“Any good?”

How could I explain that we were both existing in the world of Miss Evans’s novel, or, not even that, an offshoot of the world of that novel? I didn’t want to get into it.

“It’s okay,” I said.

“Not really your kind of thing?”

“No.”

“No murders, no webs or whirlpools of passion and betrayal, of violence and lust?”

“No," I said. “Well, it’s got some lust in it, but --”

“Yes," said Mr. Philpot. "But.”

“But -- well, you see, it’s all about this girl who comes to the big city, and she gets a job, and then right away she meets a couple of guys, and she kind of likes both of them, but --”

“Oh, how tedious. Why are you torturing yourself by reading this shopgirl twaddle?”

“I know the author. She gave it to me to read.”

“Oh, well, that is awkward, isn’t it? You sure you don’t want that book?” he said, pointing to The Ace of Death lying there in front of me. “It’s the only one of its kind.”

I put my finger on the green-dyed hard cover, but I didn’t open the book.

“You mean, like, it’s different from other novels about webs, and whirlpools, of, of passion and --”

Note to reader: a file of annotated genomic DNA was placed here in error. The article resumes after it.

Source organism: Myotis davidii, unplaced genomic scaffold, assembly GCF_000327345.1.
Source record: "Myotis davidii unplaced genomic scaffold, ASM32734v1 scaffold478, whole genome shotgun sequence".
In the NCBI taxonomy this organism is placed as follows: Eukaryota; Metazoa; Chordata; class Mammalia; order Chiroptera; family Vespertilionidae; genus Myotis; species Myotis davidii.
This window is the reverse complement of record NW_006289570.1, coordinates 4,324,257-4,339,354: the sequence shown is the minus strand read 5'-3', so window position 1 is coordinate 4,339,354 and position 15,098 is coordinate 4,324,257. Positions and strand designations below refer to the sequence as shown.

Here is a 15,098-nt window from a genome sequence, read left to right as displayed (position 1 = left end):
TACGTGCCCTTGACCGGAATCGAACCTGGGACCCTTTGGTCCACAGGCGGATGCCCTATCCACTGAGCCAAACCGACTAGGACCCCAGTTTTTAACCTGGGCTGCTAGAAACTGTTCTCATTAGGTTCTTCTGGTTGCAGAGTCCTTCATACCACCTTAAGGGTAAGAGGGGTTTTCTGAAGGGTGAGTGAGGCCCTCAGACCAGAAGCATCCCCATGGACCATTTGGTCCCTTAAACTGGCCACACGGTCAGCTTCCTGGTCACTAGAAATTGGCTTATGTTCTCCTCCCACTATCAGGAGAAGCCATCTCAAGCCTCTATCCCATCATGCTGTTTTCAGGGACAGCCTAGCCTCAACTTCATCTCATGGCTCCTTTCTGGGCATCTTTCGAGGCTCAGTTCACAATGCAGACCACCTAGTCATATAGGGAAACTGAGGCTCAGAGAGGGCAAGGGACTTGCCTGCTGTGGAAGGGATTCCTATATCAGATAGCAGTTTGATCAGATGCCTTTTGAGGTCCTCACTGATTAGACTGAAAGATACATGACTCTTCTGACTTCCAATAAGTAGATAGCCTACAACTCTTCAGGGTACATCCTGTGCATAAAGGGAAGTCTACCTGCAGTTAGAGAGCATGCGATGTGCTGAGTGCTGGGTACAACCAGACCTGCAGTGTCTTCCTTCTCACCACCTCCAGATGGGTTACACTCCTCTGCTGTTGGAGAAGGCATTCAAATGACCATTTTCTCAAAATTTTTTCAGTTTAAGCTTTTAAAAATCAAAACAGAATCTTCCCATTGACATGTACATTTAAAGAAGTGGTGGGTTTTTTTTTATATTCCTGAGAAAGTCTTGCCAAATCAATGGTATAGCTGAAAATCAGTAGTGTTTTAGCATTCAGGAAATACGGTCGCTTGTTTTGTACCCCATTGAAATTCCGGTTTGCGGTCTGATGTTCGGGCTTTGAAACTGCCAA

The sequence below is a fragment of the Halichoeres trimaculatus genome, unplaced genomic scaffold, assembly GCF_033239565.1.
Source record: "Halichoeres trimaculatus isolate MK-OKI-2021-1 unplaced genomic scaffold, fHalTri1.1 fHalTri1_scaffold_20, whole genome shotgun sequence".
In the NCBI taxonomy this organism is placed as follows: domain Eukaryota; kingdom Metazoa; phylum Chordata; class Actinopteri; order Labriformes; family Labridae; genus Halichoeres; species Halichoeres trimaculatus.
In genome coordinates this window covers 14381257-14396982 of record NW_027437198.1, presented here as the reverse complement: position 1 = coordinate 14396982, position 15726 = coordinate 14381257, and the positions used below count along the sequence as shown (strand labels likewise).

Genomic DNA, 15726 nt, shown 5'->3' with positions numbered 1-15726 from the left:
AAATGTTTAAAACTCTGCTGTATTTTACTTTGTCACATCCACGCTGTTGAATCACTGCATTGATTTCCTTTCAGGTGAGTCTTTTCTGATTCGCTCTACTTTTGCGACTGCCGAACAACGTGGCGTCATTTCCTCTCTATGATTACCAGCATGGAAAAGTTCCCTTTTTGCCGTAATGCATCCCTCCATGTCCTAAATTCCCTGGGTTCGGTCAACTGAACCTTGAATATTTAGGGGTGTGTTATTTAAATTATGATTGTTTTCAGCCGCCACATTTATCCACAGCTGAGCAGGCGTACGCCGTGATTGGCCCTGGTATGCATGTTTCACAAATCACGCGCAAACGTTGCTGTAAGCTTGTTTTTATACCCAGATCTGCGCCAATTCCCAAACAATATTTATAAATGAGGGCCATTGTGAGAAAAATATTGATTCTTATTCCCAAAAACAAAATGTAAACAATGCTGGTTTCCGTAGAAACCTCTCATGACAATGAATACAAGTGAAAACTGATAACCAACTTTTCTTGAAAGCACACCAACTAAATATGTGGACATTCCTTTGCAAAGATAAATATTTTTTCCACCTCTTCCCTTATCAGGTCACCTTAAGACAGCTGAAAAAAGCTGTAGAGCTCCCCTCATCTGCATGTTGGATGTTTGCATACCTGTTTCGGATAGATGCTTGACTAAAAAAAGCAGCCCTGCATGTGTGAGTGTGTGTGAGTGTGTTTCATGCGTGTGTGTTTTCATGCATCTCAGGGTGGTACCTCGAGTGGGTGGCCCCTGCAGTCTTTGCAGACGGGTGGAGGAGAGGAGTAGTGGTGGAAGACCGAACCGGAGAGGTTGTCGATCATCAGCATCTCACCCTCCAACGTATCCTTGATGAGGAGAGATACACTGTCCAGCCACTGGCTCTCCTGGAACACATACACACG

“I mean it is the one and only copy in existence.”

“Wow,” I said. “That is pretty rare.”

“The only way it could be more rare would be for it not to exist at all. Which it didn’t just a minute ago.”

“I don’t get it.”

“You told me what sort of book you liked to read, you gave me a title and an author, and -- voilà!”

He gestured toward the book with his stubby little hand.

“Gee,” I said.

“Gee, as you young people say, indeed. But that’s just the sort of shop I run.”

“Your shop must be -- very popular.”

“Oh, no indeed, not popular at all. Philpot’s Rare Books is not meant for hoi polloi. It is meant for only the most discerning readers. Such as yourself.”

He was doing what people so often do, what I so often did myself, which was to ignore what someone has just plainly said, such as in the present case my admission that I only like to read trashy thrillers. What else could I do now but ignore what he had just said?